What to Know About Energy-Efficient Kitchen Appliances

Find out how energy-efficient appliances can save you money, and whether they're really better for the environment.

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June 16, 2022

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Photo by: RichLegg/Getty

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Thinking about upgrading a big-ticket appliance in your home? Of the dizzying array of factors that go into choosing the right model for such a big purchase, energy efficiency is probably high on the list. A multitude of reasons may lead consumers to consider energy-efficient appliances. Aside from environmental concerns, energy costs money, and energy-efficient appliances use less energy, saving consumers dollars in the long run. The savings will depend on energy costs (which can vary from house to house) and is relative to the appliance it’s replacing. However, even pennies of savings in a washing machine load or dishwasher cycle can add up to thousands of dollars over the lifetime of the appliance. Here’s everything you want to know about energy-efficient appliances and deciding if one is right for you.

What Does Energy-Efficient Mean?

To combat misleading labeling practices in product marketing, the US Department of Energy and the Environmental Protection Agency created a designation called Energy Star. Homes, products, and businesses can all earn the Energy Star title. Every single household appliance has very specific parameters that need to be met to earn this designation. The National Appliance Energy Conservation Act (NAECA) set minimum energy efficiency standards that must be met for any appliance to be sold in America, and Energy Star appliances must use less than that. For example, to earn the Energy Star certification, a refrigerator with manual defrost must use 20% less energy than the NAECA minimum (which is less than 8.82 AV + 248.4 kilowatts a year). Comparatively, a chest freezer must use 10% less than the minimum.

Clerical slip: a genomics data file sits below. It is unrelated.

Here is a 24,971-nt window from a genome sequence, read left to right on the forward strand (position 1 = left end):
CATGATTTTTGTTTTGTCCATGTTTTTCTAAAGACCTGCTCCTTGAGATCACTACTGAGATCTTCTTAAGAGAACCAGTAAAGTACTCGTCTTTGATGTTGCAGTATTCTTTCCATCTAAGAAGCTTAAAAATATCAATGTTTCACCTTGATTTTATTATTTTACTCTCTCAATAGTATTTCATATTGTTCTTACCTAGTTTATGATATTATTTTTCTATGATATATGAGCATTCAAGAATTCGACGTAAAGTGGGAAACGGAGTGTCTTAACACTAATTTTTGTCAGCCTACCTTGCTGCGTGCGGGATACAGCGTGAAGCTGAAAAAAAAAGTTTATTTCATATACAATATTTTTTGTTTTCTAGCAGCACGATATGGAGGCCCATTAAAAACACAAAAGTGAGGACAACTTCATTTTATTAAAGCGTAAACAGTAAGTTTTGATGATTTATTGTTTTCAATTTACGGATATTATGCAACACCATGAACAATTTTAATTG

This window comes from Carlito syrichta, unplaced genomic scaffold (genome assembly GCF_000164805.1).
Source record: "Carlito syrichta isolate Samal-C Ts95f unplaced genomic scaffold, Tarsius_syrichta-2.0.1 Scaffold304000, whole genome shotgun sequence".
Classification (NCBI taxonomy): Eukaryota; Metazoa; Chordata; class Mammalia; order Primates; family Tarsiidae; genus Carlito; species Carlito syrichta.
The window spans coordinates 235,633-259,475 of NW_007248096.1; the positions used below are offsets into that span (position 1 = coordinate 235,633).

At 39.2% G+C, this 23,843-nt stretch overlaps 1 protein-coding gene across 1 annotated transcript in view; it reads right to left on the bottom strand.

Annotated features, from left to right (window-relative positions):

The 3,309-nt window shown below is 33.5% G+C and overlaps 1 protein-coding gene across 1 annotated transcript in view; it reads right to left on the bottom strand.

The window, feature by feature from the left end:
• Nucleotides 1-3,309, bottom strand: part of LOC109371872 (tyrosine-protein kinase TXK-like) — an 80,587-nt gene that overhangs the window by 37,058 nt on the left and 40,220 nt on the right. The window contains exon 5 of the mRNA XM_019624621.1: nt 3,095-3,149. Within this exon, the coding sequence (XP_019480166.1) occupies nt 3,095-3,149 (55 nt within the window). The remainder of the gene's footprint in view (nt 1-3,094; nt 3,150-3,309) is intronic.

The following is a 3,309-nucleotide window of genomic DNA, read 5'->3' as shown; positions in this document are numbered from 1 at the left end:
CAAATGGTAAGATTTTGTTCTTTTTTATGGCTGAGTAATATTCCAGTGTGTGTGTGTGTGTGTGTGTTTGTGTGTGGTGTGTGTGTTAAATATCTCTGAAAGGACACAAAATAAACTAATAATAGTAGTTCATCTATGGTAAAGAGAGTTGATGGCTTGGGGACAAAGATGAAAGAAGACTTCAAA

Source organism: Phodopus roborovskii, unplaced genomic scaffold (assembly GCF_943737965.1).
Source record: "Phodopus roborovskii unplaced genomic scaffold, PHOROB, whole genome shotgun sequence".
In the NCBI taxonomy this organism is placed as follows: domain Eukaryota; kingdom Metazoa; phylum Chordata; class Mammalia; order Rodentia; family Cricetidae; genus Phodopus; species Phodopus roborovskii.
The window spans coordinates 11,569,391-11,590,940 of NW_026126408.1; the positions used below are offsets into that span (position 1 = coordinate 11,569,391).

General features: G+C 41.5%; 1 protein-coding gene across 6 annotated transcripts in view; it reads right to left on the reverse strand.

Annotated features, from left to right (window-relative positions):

Suffice to say, the experts that work for the EPA and Energy Star utilize a rigorous testing protocol and reviewing specific to each appliance to make sure that a given item is using as little energy as possible without any compromise on performance. If you purchase a product with the Energy Star designation, you have peace of mind that top experts in the field analyzed the appliance to make sure that it is providing top-notch service without inefficiently burning energy (and money).

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Photo by: Westend61/Getty

Westend61/Getty

How Energy-Efficient Appliances Can Save You Money

Energy-efficient appliances can come with a slightly higher upfront cost, but most consumers find that they are still saving money because the appliance is using less energy while still providing the same service. But how much money can you really save? Energy Star has a wonderful calculator on their website that can help you understand just how much savings that could be for you. Of course, this will depend on the cost of utilities in your area, if you have solar, and the age and efficiency of the system you are replacing.